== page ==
Sincere Facts for Baffled Owners

A cat's rapid decline and sudden death may be related to a heart condition.

By J. Veronika Kiklevich, DVM

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 Q. My 9-year-old Siamese seemed fine yesterday morning. He has no history of illness.

Around dinnertime I noticed a little puddle of vomit. Over the next few hours, he cried a lot and tried to vomit again. We have no emergency vet clinic nearby, but I planned to take him to our vet first thing in the morning. Around 11 p.m., he began breathing funny. He died sometime in the morning, around 3 a.m.

He was an indoor cat who never went outside. My daughter thought it might be a twisted intestine. Is that a possibility?

A. I am so very sorry for your loss and you have my sincere condolences. I highly doubt that your kitty had a twisted intestine because this condition is rare in cats. Still, an intestinal strangulation secondary to a hernia is a possibility. Cats with acute intestinal problems are less likely than dogs to vomit. On the other hand, cats with thoracic (chest) problems are very likely to vomit. We do not know why this is true, but it is certainly in keeping with the general rule that cats like to do everything their own way.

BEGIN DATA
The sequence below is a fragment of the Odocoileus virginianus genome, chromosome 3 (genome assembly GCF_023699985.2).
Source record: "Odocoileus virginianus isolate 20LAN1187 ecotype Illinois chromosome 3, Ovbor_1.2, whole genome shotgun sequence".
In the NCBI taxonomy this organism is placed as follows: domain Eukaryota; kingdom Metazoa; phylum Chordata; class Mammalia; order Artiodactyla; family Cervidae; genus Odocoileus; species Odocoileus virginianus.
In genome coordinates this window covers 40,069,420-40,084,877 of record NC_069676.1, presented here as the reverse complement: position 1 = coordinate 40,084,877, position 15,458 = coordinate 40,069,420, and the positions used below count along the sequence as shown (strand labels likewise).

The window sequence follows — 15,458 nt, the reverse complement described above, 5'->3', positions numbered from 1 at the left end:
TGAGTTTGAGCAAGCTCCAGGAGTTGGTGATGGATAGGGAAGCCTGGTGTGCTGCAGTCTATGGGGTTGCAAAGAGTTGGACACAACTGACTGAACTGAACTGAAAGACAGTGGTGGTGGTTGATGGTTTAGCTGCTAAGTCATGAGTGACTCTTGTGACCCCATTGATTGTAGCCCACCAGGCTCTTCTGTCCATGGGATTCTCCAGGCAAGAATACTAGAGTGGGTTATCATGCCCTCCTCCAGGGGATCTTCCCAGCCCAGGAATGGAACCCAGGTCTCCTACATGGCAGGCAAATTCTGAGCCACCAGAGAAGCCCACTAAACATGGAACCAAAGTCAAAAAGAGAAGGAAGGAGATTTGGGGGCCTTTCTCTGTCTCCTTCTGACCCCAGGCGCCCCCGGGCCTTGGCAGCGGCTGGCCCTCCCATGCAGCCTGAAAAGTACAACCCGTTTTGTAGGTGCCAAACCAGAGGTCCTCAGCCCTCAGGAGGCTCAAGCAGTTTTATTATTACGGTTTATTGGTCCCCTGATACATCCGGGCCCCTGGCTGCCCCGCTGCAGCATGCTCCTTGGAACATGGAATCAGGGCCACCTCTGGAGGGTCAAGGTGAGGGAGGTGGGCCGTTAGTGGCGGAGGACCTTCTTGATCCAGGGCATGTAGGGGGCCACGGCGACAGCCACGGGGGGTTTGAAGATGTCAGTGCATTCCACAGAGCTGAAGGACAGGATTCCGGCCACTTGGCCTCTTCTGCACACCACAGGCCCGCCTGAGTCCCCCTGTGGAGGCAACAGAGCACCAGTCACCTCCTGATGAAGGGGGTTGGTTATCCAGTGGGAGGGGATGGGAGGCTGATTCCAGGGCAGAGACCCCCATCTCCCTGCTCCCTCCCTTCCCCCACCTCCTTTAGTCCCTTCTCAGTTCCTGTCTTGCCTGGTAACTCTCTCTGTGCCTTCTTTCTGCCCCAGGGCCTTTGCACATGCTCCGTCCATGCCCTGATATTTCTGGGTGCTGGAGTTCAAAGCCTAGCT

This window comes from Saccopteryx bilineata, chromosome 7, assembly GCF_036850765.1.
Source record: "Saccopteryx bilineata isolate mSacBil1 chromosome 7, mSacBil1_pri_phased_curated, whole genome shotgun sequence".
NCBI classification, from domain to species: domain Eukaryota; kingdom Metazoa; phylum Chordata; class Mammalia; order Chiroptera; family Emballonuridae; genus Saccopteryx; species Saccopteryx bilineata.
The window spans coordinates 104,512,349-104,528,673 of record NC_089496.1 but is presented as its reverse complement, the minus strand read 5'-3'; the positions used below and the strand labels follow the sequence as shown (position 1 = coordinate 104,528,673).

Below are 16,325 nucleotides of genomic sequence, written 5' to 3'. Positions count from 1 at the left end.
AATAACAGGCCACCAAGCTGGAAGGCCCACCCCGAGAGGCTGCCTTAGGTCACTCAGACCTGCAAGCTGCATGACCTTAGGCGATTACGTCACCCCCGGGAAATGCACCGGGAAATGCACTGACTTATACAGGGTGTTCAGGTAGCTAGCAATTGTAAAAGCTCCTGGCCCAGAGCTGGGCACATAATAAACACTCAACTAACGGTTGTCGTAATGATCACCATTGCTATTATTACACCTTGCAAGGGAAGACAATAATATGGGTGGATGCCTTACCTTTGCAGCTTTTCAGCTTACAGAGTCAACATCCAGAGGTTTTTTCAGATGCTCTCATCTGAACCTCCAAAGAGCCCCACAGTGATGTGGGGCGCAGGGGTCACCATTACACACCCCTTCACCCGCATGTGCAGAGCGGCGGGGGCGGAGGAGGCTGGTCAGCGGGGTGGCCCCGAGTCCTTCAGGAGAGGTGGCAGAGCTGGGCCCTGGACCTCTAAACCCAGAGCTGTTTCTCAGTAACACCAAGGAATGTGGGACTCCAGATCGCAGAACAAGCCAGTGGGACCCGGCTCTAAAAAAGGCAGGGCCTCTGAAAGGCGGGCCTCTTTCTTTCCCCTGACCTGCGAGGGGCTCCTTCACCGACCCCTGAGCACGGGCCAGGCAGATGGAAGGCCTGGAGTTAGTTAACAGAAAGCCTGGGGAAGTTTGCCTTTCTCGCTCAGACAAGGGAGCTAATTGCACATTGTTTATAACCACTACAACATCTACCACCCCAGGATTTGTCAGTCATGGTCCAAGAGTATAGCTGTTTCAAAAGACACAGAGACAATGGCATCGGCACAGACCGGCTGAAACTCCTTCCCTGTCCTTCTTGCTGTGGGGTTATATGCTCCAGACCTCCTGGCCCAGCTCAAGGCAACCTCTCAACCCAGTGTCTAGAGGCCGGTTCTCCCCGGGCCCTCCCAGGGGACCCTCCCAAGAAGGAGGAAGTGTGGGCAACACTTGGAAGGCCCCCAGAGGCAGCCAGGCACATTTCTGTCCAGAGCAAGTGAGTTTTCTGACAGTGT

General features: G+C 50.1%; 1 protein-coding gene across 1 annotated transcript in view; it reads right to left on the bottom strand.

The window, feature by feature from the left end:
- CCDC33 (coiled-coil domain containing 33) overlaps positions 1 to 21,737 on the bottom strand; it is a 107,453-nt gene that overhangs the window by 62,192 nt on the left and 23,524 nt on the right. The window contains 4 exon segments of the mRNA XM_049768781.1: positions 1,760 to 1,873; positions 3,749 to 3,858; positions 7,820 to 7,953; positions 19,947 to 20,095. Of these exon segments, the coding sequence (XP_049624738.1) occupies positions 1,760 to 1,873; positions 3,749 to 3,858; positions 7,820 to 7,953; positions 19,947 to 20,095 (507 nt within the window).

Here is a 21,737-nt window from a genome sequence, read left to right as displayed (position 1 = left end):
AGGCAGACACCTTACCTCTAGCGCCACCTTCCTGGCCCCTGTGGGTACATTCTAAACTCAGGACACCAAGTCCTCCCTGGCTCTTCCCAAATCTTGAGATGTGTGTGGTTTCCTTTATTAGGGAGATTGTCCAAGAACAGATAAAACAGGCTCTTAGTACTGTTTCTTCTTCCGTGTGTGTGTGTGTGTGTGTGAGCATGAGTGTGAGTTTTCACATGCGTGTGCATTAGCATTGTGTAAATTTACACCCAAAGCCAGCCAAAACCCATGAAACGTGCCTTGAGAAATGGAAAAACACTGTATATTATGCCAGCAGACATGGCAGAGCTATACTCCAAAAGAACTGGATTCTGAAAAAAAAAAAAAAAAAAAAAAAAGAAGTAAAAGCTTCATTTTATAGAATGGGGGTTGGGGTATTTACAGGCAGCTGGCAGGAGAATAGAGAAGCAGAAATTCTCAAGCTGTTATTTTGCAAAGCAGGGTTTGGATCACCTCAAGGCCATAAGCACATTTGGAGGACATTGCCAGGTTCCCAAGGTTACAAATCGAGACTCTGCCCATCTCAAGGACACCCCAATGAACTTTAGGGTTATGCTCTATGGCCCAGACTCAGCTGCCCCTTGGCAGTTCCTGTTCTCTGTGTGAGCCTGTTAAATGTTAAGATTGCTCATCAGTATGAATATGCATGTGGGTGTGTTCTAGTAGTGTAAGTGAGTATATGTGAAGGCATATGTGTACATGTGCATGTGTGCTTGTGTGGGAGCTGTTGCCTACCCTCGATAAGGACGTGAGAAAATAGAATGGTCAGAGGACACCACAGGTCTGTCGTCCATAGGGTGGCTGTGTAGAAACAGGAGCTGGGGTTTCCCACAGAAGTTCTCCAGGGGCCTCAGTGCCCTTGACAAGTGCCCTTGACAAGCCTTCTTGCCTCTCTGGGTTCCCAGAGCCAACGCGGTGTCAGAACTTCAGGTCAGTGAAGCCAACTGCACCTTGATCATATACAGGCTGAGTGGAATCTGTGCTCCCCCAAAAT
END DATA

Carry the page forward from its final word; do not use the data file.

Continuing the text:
It is also more likely that a problem in your kittys chest led to a rapid decline and death. Certain heart conditions and also some spontaneous diseases (such as feline infectious peritonitis or a chylothorax) seem to be tolerated by kitties until they reach a critical point at which the cat really decompensates quickly. In either case, these cats can be difficult to save even if they make it to a clinic in time.

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Reader Comments

janet    bethlehem, PA

4/16/2008 6:39:28 AM

how very sad

lisa    Seabrook, TX

2/29/2008 8:44:47 AM

That scares me, I make sure I live by a emergency vet. We need more emergency vets in the US.

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